Sunday, December 9, 2012

Bagels, Montreal Style - Baking GALS Round 16

This month I decided to go savory rather than sweet.  The shipping period happened to coincide with Hanukkah so I figured, why not bagels?  I’m not into deep frying so no donut-making for me, and I’m sure there are some guys out there who would appreciate something other than Christmas cookies this time of year…

For years there has been a bagel debate – New York or Montreal?  Seriously, check out this article dating back to 1987: 
And this one from 2009: 

Well, the answer to that question may depend on the answer to what you like on your bagel.  Cream cheese or butter?  What do you like it topped with?  Cheese, salt, poppy seeds, plain (c’mon, who likes plain??), everything, even jalape├▒os or spinach these days.  The Canadians go simple.  There are generally only three varieties – plain, sesame or poppy seed.  The major difference between the bagels you and I are used to (New York) and the Montreal style is honey.  There’s honey in the dough and honey in the water you boil them in.  Because of that mild sweetness, the preferred way to eat them is toasted with butter – again, simple, and I gotta say – pretty darn delicious.

I’m afraid I can’t share the recipe with you this time.  I bugged my Montreal bagel expert for his recipe multiple times, which is one his family has used for years, and I said I would keep it under wraps.  The recipe in the first article above is quite similar to what I used though, so at least you’ll be able to get close!  Since I’m not all that familiar with what these are supposed to taste like, I brought in the expert for a critique (nerve-wracking!) and here’s the verdict:

APPEARANCE:  Good color, good seed disbursement (should be on both sides), good size, but not quite the crisp crust they should have.  Argh!  I have learned that a baking stone is the way to go rather than cookie sheets.  And no need to preheat it as you usually do with pizza - just put the bagels on and put it all in the oven at once.

SMELL:  This made me nervous.  The initial assessment was, “These don’t smell like Montreal bagels.”  Uh oh.  I totally blame the bag.  I had made them earlier in the week and froze them for a few days so they wouldn’t go stale – I think the smell test was unfair J

UNTOASTED FLAVOR:  Good reaction!  They tasted the way they should and even warranted me a high-five.  Nice.

And the final test…

TOASTED WITH BUTTER:  Immediate reaction - “MMMM!”  Score, me!  That was all I needed to hear.

I definitely think I can perfect these bagels – not in flavor, but in technique.  I have some baking tricks up my sleeve that I have yet to pull out.   The good thing is, while time consuming, they are really fun to make – the kneading, the rolling, the boiling, the seeding…it’s a process but definitely one that pays off.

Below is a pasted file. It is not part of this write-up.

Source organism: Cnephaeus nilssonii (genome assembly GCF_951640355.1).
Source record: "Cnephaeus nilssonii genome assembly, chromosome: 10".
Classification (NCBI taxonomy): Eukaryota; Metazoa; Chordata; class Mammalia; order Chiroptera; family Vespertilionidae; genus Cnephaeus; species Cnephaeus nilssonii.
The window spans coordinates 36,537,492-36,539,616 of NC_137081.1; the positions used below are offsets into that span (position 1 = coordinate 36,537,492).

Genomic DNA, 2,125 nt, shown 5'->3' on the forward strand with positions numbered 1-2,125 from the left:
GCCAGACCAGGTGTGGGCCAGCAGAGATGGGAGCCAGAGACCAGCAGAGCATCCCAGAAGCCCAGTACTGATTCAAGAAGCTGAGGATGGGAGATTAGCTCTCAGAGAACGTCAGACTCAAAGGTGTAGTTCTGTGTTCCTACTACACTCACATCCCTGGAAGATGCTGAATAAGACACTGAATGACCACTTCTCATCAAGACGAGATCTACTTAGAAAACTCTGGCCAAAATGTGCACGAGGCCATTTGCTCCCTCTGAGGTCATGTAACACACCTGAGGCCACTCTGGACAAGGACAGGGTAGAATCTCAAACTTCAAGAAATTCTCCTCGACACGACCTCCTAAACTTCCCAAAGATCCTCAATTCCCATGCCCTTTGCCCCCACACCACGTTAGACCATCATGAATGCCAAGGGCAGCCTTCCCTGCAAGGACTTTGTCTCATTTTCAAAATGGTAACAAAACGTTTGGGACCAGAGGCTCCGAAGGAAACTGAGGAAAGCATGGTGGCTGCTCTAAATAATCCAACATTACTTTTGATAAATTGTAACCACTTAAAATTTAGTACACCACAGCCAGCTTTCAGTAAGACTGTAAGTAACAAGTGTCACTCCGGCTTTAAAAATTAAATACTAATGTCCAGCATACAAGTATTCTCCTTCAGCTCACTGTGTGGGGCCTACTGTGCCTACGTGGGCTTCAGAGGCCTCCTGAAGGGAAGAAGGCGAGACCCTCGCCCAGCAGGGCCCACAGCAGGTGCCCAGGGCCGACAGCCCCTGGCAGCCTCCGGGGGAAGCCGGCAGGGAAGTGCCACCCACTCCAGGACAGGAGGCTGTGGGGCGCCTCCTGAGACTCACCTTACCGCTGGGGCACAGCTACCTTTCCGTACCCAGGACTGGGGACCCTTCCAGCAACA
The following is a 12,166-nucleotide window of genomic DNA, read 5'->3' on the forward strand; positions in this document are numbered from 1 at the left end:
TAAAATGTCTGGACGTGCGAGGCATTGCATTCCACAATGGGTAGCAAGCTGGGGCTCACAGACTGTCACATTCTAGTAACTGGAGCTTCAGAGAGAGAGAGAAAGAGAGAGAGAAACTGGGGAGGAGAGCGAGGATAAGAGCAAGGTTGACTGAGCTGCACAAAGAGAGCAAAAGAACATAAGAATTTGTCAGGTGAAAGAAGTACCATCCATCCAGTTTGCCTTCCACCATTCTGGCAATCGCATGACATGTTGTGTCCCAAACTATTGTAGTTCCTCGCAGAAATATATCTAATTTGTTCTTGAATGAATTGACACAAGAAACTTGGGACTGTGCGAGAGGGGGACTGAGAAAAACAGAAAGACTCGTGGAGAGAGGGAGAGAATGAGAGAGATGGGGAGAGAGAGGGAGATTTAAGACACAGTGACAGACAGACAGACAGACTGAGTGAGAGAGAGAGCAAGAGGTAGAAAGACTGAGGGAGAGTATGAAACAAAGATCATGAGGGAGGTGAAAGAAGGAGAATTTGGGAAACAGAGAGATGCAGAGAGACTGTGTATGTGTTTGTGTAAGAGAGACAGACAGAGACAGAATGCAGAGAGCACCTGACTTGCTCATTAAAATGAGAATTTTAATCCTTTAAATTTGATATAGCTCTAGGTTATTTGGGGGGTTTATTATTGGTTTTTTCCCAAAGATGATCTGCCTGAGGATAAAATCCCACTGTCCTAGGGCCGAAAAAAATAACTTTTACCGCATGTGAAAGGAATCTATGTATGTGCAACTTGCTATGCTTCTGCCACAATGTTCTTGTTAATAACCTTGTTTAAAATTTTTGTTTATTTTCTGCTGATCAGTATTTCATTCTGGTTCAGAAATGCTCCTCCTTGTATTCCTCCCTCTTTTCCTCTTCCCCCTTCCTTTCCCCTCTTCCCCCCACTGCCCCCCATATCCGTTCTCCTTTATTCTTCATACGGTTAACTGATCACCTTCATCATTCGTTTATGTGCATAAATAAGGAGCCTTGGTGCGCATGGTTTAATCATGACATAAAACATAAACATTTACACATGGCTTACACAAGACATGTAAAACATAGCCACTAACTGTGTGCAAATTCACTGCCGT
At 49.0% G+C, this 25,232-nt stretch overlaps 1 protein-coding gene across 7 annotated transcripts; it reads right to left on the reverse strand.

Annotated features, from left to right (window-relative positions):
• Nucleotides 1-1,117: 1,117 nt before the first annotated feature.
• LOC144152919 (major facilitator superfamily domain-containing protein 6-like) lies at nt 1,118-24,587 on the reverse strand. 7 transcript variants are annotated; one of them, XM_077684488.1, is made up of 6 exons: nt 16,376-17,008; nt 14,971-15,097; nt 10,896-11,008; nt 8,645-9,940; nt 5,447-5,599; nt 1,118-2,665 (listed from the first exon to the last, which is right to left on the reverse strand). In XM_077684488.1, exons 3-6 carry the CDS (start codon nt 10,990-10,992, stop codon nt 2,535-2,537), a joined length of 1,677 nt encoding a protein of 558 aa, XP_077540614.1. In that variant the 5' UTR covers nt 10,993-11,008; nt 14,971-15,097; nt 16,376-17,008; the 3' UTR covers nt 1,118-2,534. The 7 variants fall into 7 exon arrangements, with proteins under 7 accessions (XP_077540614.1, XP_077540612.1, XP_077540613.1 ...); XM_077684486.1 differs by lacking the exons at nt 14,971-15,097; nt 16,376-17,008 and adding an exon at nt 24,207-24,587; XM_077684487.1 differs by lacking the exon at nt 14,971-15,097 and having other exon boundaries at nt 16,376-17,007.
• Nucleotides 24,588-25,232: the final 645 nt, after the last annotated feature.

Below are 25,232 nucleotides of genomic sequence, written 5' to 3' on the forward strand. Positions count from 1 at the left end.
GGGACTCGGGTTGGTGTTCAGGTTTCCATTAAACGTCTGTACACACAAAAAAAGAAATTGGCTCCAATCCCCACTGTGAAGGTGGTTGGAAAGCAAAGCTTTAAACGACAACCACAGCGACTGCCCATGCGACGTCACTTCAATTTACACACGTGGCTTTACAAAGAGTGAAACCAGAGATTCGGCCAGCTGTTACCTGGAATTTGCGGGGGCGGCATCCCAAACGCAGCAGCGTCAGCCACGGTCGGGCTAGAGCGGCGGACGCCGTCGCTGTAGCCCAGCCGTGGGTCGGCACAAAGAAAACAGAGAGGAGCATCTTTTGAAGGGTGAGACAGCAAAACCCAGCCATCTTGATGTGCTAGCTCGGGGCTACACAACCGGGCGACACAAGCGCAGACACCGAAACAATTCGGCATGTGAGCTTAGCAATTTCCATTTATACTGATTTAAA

Saturday, December 8, 2012

Serbian Lazy Apple Pie

Believe it or not, I did not make up the name of this dessert.  And quite frankly I have no idea why it’s called this because I made an apple pie a couple months ago and this pie/cake was just as involved, if not more so.  It’s an odd recipe – for one thing, it was in metric measurements and for us here in the US who are not engineers, metric makes no sense, not to mention it just says to bake “at medium heat” – wtf?!?  Also, there is virtually nothing in the recipe to flavor the cake, except for "vanilla sugar" which doesn’t even have a measurement listed next to it.  I converted the measurements to terms I could understand and took the flavoring into my own hands.  All in all, not bad.  Not a cake I would crave or likely make again anytime soon, but it was fun to do something different, and the birthday boy I made this for (who is Serbian) was quite pleased – in the end, that’s all that matters.  


14 Tbsp margarine/butter (1 ¾ sticks)
7 Tbsp lard (I used vegetable-based Crisco)
1 ¾ cup sugar
4 eggs, separated
2 cups milk
2 ½ -2 ¾ cups AP flour
2 tsp baking powder
2+ lbs sour apples, grated (I used granny smith)
Powdered sugar for topping after baking
1 ½ tsp vanilla extract – my addition
Cinnamon & Nutmeg – my additions


Stir together the margarine/butter and lard.  Add 10 Tbsp and egg yolks and continue stirring until well mixed.

Add milk, vanilla extract (if using), flour and baking powder.  Stir well.  Batter will be thick.

Pour slightly more than half the batter into a greased 9x13” baking pan.

Beat the egg whites with the remaining 4 Tbsp sugar just until you get firm peaks.  Spread the egg whites over the batter in the pan.

Mix grated apples with cinnamon and nutmeg (I highly recommend the spices here) to taste.  Distribute evenly over the egg whites.

Pour the remaining batter over the apples and with a rubber scraper/greased spatula, spread the batter evenly to completely cover the apples.

Bake at 350┬║ for about an hour, but start checking it after about 25 min and keep adding 5 minutes at a time until the top is browned, a little crackly, and a knife inserted into the center comes out clean.

Let cool for about 5 minutes then sprinkle the top of the cake with powdered sugar.  Let cool another 15-20 minutes or so then sprinkle with another coating of sugar.  Enjoy!

*Ed. note - sorry for the picture quality this time around...not the best lighting!